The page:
Out Of Focus?
March 8, 2016
We don't see things the way they are. We see them the way we are. Nowhere is this more costly than in radio programming stratagem where we assume listener beliefs and values often heard through "our Listeners think_____." In reality, you may be right, but if you're wrong...
Over the past year, I conducted 17 focus groups from New England to the Rockies. If you've never commissioned a focus group, you can't imagine the depth and breadth of listeners' observations, emotional investment and attachment. These groups, averaging 25 well-screened target listeners, held in an informal setting, can mean the difference between success and failure.
Listeners are inherently fickle ... they drift in and out like the tides, not because they're maliciously disloyal but because they're human; leading busy lives where our formats and personalities matter to them ... just not as much as we want to believe. The sociologisms of a market are fascinating; no two are alike. There is no universal pattern from one market to the next. What works in Denver may be anathematic in Tampa. While it's true enough to say format principles don't change with region or with the passage of time, content and perceptions most certainly do.
Focus Groups and Their Outcomes
Over the past year we've witnessed minor tremblers that could become earthquakes if ignored or misunderstood. Some examples...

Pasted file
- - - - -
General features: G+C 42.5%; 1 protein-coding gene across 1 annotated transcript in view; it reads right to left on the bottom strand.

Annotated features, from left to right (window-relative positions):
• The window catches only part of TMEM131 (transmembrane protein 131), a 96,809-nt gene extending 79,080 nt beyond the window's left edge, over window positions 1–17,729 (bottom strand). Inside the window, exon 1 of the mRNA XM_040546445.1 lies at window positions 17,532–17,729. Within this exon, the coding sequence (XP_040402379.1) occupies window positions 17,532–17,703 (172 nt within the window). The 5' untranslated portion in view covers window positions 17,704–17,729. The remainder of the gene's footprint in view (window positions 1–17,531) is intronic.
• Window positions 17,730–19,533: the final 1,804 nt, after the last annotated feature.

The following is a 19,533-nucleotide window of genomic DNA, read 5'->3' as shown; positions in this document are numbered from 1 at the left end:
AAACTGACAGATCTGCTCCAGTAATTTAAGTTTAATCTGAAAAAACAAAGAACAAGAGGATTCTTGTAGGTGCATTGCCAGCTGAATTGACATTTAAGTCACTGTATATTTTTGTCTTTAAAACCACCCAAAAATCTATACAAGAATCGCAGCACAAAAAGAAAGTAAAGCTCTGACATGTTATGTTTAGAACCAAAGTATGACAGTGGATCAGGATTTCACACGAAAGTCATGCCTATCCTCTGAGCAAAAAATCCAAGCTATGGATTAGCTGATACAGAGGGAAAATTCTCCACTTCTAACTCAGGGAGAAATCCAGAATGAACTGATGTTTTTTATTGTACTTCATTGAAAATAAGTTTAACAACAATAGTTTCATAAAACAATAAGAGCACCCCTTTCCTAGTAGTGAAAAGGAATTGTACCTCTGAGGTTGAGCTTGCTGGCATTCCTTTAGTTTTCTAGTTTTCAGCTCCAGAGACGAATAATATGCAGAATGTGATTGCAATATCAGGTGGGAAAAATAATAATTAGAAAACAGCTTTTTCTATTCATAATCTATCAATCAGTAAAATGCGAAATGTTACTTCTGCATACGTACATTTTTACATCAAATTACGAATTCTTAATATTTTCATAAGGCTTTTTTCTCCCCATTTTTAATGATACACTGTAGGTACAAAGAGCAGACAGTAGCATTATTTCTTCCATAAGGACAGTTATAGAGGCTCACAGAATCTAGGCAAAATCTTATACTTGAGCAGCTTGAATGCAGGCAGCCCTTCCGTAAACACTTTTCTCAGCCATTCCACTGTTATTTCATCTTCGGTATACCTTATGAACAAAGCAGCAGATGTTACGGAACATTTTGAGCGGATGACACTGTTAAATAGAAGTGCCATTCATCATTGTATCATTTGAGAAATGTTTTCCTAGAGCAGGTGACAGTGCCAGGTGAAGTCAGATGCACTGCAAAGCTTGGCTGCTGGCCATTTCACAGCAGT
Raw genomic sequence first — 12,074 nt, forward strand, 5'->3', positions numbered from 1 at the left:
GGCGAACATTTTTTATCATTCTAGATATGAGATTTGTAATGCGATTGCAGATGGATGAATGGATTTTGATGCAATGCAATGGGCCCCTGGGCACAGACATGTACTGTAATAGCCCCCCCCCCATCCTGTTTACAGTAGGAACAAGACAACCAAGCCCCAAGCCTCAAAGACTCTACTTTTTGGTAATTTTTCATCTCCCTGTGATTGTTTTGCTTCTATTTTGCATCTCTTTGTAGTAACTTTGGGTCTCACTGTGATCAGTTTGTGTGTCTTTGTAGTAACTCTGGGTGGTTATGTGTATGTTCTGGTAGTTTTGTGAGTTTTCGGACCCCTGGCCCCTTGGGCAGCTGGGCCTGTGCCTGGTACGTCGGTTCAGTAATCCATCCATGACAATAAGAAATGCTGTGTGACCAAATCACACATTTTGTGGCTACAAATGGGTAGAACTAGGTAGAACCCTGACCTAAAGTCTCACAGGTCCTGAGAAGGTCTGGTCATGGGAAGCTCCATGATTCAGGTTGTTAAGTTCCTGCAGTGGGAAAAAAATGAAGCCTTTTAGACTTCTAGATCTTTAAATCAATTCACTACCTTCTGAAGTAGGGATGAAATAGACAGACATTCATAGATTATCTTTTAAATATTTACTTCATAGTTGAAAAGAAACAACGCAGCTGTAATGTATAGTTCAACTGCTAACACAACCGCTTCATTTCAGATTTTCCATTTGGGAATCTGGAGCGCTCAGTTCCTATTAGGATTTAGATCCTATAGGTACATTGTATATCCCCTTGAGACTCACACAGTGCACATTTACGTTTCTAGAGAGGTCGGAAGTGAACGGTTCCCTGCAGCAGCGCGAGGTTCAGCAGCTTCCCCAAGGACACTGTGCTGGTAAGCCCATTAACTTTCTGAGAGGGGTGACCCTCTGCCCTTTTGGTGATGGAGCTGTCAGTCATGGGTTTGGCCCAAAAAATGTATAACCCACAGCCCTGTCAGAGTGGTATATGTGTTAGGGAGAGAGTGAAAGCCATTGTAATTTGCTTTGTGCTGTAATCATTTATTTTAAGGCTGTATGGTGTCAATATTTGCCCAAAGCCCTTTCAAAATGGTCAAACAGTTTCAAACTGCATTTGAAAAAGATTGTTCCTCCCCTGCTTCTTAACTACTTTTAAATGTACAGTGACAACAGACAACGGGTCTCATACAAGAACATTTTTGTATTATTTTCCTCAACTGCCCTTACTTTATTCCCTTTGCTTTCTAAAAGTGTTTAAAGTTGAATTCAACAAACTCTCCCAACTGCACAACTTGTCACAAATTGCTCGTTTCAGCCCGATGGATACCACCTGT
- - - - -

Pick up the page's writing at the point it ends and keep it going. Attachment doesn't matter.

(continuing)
- If your brand is not on a pre-set, you can't win. People say they don't turn dials anymore.
- Morning shows are penalized for talking to each other and for talking too long.
- Commercials are not evil (in fact they expect and actually like many), but there is a limit.
- Asked if when talent makes a general reference to something "coming up" they pay little attention. Given a specific window of time (at 7:30 we'll put Tool tickets up for grabs), they respond and re-join if their schedule allows. PPM underscores this reality.
- While Focus Groups aren't music tests or analysis, listeners will be very candid about their tastes and preferences. They also know what they don't like. Of course each Focus Group is conducted at the behest of a specific station and format, so as P-1 listeners they have a predisposition about the music or content on their favorite brand.
- Important to remember: we hear it all the time in these sessions. Many respondents don't play contests (usually 50% of the room), however non-players enthusiastically report playing vicariously; playing along with your active listener-participants.
Never view Focus Groups as strategic Perceptual Studies. Limited data-points and smaller groups simply can't be modeled to reflect the arcane nature of a market or format. But when used as a fast snapshot of your heaviest listeners, these sessions can give you a tremendous competitive advantage; not simply "doing things right" but doing the right things ... better nouveau than never.